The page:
Tunisian President Kais Saied suspended parliament and immunity for MPs and fired the government this week, citing “imminent danger” to the country.
The move underlined his reputation as an unknown quantity and a political outsider whose success in the 2019 presidential elections came as a thunderbolt to the country’s established parties.
It plunged Tunisia’s still young and fragile democracy into uncertainty, while generating protests among Saied’s opponents, notably the Islamist Ennahda Party.
Tunisia’s 2019 elections produced a parliament without a clear majority, leading to a complicated political situation that has frustrated the economic recovery and led to additional problems in managing the Covid-19 pandemic.
In recent weeks, the country has faced soaring Covid-19 cases and deaths from the virus, with one of Africa’s highest infection rates.
On Sunday, Saied announced game-changing measures for the country, which has been stuck for months in a constitutional impasse. There have been apparently endless conflicts between the parties in parliament and a standoff between the president and Speaker of Parliament Rachid Ghannouchi, also leader of the Ennahda Movement.
The tense political climate and the economic difficulties fuelled by public dissatisfaction and the Covid-19 pandemic have resulted in a precarious situation and undeniable popular anger.
On the occasion of the 64th anniversary of the Tunisian Republic on 25 July, many Tunisians took to the streets to make their voices heard and express their rejection of a failing political class. They demanded the dissolution of the parliament and the departure of a government deemed to be incompetent.
“That day I went out onto the streets to celebrate, as I do every year on 25 July despite the general situation. But what was different was that I could feel the rage of my fellow citizens walking alongside me to protest in front of the parliament,” said Yosra Chikhaoui, a young activist.
She recalled sensing the anger and frustration of the protesters, triggering the feeling that the day was going to change something for the country. “Everyone had a feeling that the protest was not like any other. People had been tired and furious for months, even years, and it was the moment to say enough is enough,” she added.
Saied, for months engaged in a standoff with the Islamist movement, then sacked the government, froze the work of parliament, and took personal charge of the executive. This dramatic turn of events, a shock for a country that since 2014 has been operating on the basis of compromise, has transformed the political scene and led to protests from Saied’s opponents.
Following the announcement on Sunday, Ennahda immediately denounced what it called “a coup against the revolution and against the Constitution.” Ghannouchi, 80, observed a sit-in in front of the parliament to protest against his being denied access by military forces. He has chaired meetings of his office online from a car parked in front of the parliament building.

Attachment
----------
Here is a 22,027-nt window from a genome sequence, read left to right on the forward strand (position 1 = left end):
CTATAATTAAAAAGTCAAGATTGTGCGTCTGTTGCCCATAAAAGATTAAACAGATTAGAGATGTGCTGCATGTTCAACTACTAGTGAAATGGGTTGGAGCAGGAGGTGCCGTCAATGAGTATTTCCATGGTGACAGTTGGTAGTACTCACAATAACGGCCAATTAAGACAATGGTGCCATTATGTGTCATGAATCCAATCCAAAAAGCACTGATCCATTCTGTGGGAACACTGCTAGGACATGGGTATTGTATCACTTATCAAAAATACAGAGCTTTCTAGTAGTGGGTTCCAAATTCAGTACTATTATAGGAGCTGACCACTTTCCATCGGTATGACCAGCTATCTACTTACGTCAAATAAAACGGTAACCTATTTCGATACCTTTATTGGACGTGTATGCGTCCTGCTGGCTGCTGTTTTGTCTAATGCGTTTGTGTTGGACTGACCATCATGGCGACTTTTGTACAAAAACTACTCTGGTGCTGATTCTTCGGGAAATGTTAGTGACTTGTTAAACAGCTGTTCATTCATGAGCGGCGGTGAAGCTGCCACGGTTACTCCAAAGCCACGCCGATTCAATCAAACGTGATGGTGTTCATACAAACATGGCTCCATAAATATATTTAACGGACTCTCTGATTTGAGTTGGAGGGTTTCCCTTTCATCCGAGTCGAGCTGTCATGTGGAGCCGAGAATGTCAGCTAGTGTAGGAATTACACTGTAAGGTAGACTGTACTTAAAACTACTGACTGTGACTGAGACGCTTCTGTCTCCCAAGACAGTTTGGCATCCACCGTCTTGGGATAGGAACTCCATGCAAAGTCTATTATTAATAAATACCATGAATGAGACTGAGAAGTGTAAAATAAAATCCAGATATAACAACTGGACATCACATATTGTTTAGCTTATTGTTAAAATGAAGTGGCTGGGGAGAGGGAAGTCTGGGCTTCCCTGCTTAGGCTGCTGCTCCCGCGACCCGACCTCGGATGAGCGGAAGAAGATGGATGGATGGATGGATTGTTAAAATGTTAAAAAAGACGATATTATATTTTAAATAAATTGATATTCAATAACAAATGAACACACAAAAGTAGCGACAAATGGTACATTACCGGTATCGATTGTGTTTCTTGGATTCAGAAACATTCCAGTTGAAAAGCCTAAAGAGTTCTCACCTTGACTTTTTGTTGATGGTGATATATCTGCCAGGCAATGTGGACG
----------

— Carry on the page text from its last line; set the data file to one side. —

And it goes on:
For Tunisian political expert Sghaier Hidri, Ennahda has never been as weak as it is today, and its frailty has been translated into the absence of a popular response to Ghannouchi’s call to support him in his sit-in.
“The electoral base of the Ennahda movement has seen a notable decline in recent years, which explains the lack of a large mobilisation of its supporters. It is therefore in an unprecedentedly thorny situation, with a reduced number of supporters and no significant political support. Even the declarations of its leaders aimed at winning the sympathy of foreign parties have not been echoed,” Hidri told Al-Ahram Weekly.
But the Islamist movement was quickly supported by its two powerful parliamentary partners, the Heart of Tunisia and Karama Parties, which also claimed that Saied had carried out a coup. Former president Moncef Marzouki said the decisions made by Saied could be the beginning of a slippery slope, leaving Tunisia “in an even worse situation”.
Saied has found supporters in the powerful Tunisian General Labour Union (UGTT), however, which has joined the president in his undeclared war against Ennahda.
Among international reactions to the move, Turkey denounced what it called “a blow to the democratic process in Tunisia”. The Turkish Anadolu News Agency reported that Turkey wanted to see “a quick return of democratic legitimacy in Tunisia, according to the provisions of the Tunisian constitution.”
Western reactions were more reassuring, with Spokeswoman for the German Foreign Ministry Maria Adebahr saying that her country did not regard the events in Tunisia as a “coup”.
The US has followed the same line, and the EU has called on all Tunisian parties to maintain calm in order to preserve the stability of the country. Josep Borrell, EU high representative for foreign policy, said that Brussels was closely following the situation.
Kremlin Spokesman Dmitry Peskov said on Monday that Russia was closely following developments in Tunisia, indicating that it hoped that the events would not threaten the security of Tunisian citizens.
Reactions from the Arab countries have thus far been restrained.
“We can say that the international reactions have surprised the Islamist movement, which expected more. Faced with this situation, it is now seeking a settlement to avoid the prosecution of its leaders or their exile. Ennahda now finds itself entangled and its own existence threatened,” Hidri said.
While the future of the democratic experience in Tunisia is still uncertain, observers say things should become clearer in the weeks to come.
While many hope that the country will now be able to focus on the fight against the pandemic and the need to support the economic recovery, further resistance from Ennahda cannot be ruled out.
*A version of this article appears in print in the 29 July, 2021 edition of Al-Ahram Weekly.